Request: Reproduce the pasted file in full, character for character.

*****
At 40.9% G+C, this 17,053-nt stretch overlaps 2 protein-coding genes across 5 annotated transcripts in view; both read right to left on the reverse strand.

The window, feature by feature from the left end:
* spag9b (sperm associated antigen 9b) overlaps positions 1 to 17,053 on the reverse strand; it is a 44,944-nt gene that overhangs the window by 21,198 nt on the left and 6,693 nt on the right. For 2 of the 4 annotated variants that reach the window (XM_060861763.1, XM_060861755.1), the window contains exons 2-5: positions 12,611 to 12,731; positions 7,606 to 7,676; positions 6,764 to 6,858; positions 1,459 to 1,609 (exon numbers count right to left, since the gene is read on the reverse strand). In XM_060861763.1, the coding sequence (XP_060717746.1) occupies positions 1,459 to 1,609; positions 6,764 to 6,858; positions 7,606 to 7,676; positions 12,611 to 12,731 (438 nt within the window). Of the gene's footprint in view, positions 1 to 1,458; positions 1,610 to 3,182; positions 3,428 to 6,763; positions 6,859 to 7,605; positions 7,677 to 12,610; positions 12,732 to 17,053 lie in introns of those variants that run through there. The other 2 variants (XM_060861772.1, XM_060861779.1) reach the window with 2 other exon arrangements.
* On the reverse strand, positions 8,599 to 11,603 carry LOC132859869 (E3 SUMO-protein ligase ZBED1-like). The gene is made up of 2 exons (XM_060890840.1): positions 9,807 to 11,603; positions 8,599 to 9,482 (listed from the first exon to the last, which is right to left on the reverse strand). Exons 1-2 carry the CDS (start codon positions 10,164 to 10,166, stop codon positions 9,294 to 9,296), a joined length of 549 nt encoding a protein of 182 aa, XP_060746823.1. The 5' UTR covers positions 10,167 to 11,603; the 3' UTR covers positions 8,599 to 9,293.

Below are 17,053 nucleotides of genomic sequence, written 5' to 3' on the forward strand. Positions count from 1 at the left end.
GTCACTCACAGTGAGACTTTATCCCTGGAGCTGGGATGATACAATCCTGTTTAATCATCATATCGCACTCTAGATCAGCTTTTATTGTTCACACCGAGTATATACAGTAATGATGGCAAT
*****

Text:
At 40.9% G+C, this 17,053-nt stretch overlaps 2 protein-coding genes across 5 annotated transcripts in view; both read right to left on the reverse strand.

The window, feature by feature from the left end:
* spag9b (sperm associated antigen 9b) overlaps positions 1 to 17,053 on the reverse strand; it is a 44,944-nt gene that overhangs the window by 21,198 nt on the left and 6,693 nt on the right. For 2 of the 4 annotated variants that reach the window (XM_060861763.1, XM_060861755.1), the window contains exons 2-5: positions 12,611 to 12,731; positions 7,606 to 7,676; positions 6,764 to 6,858; positions 1,459 to 1,609 (exon numbers count right to left, since the gene is read on the reverse strand). In XM_060861763.1, the coding sequence (XP_060717746.1) occupies positions 1,459 to 1,609; positions 6,764 to 6,858; positions 7,606 to 7,676; positions 12,611 to 12,731 (438 nt within the window). Of the gene's footprint in view, positions 1 to 1,458; positions 1,610 to 3,182; positions 3,428 to 6,763; positions 6,859 to 7,605; positions 7,677 to 12,610; positions 12,732 to 17,053 lie in introns of those variants that run through there. The other 2 variants (XM_060861772.1, XM_060861779.1) reach the window with 2 other exon arrangements.
* On the reverse strand, positions 8,599 to 11,603 carry LOC132859869 (E3 SUMO-protein ligase ZBED1-like). The gene is made up of 2 exons (XM_060890840.1): positions 9,807 to 11,603; positions 8,599 to 9,482 (listed from the first exon to the last, which is right to left on the reverse strand). Exons 1-2 carry the CDS (start codon positions 10,164 to 10,166, stop codon positions 9,294 to 9,296), a joined length of 549 nt encoding a protein of 182 aa, XP_060746823.1. The 5' UTR covers positions 10,167 to 11,603; the 3' UTR covers positions 8,599 to 9,293.

Below are 17,053 nucleotides of genomic sequence, written 5' to 3' on the forward strand. Positions count from 1 at the left end.
GTCACTCACAGTGAGACTTTATCCCTGGAGCTGGGATGATACAATCCTGTTTAATCATCATATCGCACTCTAGATCAGCTTTTATTGTTCACACCGAGTATATACAGTAATGATGGCAAT